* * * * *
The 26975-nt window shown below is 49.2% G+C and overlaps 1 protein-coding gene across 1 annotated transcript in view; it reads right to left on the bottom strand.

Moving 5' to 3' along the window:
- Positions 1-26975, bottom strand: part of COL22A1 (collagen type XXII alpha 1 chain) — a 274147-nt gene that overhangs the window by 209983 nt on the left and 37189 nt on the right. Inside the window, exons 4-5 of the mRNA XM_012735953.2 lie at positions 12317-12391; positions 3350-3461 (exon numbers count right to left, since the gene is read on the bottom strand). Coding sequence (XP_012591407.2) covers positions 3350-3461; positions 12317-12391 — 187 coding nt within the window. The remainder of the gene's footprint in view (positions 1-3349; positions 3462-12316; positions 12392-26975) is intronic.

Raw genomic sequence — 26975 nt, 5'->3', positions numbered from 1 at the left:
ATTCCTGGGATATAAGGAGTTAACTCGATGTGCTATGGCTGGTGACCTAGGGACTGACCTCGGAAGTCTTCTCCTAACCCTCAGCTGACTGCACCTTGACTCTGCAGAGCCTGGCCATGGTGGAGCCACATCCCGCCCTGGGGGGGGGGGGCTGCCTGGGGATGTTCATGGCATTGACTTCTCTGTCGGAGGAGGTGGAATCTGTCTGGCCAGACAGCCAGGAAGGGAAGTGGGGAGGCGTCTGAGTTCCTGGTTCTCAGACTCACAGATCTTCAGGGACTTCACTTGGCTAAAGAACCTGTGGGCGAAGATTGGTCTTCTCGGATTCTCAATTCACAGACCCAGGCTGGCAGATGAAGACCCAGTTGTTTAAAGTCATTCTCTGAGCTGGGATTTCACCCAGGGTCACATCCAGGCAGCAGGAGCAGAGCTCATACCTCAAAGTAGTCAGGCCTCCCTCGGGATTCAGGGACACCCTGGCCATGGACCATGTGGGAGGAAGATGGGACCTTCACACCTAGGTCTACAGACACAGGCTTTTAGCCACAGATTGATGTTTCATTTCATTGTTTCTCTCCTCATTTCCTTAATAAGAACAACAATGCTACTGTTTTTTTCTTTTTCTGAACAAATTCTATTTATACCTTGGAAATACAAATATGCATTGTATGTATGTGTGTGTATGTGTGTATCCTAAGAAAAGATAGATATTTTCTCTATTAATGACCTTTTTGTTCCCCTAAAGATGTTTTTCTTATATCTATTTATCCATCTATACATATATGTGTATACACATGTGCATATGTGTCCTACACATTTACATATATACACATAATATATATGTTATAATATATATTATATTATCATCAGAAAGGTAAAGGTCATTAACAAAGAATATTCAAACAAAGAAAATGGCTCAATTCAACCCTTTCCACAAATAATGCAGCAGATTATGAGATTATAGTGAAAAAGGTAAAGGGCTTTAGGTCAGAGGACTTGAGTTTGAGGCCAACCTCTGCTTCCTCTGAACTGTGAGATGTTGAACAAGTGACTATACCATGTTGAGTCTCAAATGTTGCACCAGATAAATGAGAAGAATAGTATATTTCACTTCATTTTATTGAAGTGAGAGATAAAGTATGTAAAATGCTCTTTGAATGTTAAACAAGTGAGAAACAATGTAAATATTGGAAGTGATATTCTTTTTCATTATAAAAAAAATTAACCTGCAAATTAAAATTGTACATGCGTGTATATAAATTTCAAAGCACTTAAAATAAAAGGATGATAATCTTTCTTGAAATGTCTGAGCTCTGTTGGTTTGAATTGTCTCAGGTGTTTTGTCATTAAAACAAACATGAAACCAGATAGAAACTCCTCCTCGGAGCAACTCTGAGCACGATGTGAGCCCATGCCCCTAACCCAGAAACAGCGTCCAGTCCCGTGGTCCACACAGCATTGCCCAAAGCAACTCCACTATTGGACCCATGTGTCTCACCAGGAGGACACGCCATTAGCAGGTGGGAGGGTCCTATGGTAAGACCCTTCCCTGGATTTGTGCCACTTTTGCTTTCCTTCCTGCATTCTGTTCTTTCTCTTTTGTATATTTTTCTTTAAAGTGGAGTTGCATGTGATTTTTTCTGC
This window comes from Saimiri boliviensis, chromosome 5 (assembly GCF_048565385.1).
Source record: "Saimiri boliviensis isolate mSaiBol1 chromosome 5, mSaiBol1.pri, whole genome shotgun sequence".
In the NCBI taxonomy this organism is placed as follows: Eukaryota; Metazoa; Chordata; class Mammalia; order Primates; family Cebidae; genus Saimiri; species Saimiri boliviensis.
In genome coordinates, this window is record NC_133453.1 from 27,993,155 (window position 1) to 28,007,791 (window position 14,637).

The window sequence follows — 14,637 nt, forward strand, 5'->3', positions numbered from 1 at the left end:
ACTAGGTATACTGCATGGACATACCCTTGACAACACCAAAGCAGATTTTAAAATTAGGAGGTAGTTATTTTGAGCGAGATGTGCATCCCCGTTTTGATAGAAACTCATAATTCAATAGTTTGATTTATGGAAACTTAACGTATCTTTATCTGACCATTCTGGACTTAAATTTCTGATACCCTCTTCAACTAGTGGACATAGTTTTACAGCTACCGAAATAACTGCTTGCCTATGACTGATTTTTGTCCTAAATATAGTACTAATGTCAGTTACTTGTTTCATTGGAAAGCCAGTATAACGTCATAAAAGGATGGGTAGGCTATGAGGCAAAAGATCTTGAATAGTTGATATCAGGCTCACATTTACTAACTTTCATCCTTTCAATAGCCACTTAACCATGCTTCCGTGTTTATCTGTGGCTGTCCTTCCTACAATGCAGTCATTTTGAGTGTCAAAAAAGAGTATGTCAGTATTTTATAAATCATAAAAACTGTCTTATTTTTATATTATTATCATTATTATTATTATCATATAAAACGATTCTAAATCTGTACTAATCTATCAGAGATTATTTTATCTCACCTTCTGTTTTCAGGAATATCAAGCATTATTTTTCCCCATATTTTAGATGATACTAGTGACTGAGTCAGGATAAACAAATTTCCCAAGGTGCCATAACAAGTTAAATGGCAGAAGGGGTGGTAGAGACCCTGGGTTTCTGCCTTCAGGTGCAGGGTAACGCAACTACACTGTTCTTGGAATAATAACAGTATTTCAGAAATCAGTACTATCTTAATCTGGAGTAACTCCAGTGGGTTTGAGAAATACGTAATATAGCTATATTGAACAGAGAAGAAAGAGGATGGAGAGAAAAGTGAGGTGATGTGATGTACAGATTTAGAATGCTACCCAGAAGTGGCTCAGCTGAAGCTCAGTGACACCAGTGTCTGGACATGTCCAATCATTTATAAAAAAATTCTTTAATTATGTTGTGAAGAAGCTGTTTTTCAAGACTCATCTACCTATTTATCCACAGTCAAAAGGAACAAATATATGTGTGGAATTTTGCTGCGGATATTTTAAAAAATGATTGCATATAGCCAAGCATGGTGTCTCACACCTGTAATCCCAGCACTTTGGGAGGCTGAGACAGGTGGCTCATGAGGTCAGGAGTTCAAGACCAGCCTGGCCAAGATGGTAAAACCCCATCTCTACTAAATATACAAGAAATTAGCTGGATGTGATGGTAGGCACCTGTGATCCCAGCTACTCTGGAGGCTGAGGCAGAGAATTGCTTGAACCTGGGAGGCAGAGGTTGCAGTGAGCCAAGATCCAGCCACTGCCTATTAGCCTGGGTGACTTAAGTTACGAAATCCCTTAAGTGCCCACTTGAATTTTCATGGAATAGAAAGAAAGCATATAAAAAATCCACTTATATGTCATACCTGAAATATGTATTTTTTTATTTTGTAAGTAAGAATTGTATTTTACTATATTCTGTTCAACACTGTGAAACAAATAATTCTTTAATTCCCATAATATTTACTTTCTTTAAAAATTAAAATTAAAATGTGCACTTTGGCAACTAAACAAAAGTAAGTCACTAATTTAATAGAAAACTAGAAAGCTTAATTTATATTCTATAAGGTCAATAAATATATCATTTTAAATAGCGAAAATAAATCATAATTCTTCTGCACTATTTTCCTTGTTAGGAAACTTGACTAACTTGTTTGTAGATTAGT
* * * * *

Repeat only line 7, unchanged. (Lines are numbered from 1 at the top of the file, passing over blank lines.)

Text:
Source record: "Saimiri boliviensis isolate mSaiBol1 chromosome 5, mSaiBol1.pri, whole genome shotgun sequence".